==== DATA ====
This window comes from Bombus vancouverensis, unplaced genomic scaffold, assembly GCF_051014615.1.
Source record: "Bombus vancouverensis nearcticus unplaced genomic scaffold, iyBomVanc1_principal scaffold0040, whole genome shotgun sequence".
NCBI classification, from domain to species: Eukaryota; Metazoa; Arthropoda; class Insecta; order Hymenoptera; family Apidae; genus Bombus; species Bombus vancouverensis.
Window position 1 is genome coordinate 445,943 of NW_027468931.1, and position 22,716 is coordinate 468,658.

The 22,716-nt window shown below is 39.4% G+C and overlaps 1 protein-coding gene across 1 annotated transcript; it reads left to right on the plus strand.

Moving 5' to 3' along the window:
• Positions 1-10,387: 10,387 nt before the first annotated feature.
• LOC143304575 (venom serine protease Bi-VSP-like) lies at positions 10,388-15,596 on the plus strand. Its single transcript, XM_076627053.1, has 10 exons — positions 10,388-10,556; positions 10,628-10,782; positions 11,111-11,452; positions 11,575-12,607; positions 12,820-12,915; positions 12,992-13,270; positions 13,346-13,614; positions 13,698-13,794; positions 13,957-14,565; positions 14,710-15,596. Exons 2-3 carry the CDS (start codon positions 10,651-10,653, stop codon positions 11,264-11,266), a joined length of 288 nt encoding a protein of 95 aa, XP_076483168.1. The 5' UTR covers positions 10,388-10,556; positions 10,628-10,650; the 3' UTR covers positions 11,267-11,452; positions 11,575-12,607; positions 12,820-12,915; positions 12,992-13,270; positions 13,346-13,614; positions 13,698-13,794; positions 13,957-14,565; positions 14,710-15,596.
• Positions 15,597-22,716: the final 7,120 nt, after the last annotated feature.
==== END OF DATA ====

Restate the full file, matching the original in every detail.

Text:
This window comes from Bombus vancouverensis, unplaced genomic scaffold, assembly GCF_051014615.1.
Source record: "Bombus vancouverensis nearcticus unplaced genomic scaffold, iyBomVanc1_principal scaffold0040, whole genome shotgun sequence".
NCBI classification, from domain to species: Eukaryota; Metazoa; Arthropoda; class Insecta; order Hymenoptera; family Apidae; genus Bombus; species Bombus vancouverensis.
Window position 1 is genome coordinate 445,943 of NW_027468931.1, and position 22,716 is coordinate 468,658.

The 22,716-nt window shown below is 39.4% G+C and overlaps 1 protein-coding gene across 1 annotated transcript; it reads left to right on the plus strand.

Moving 5' to 3' along the window:
• Positions 1-10,387: 10,387 nt before the first annotated feature.
• LOC143304575 (venom serine protease Bi-VSP-like) lies at positions 10,388-15,596 on the plus strand. Its single transcript, XM_076627053.1, has 10 exons — positions 10,388-10,556; positions 10,628-10,782; positions 11,111-11,452; positions 11,575-12,607; positions 12,820-12,915; positions 12,992-13,270; positions 13,346-13,614; positions 13,698-13,794; positions 13,957-14,565; positions 14,710-15,596. Exons 2-3 carry the CDS (start codon positions 10,651-10,653, stop codon positions 11,264-11,266), a joined length of 288 nt encoding a protein of 95 aa, XP_076483168.1. The 5' UTR covers positions 10,388-10,556; positions 10,628-10,650; the 3' UTR covers positions 11,267-11,452; positions 11,575-12,607; positions 12,820-12,915; positions 12,992-13,270; positions 13,346-13,614; positions 13,698-13,794; positions 13,957-14,565; positions 14,710-15,596.
• Positions 15,597-22,716: the final 7,120 nt, after the last annotated feature.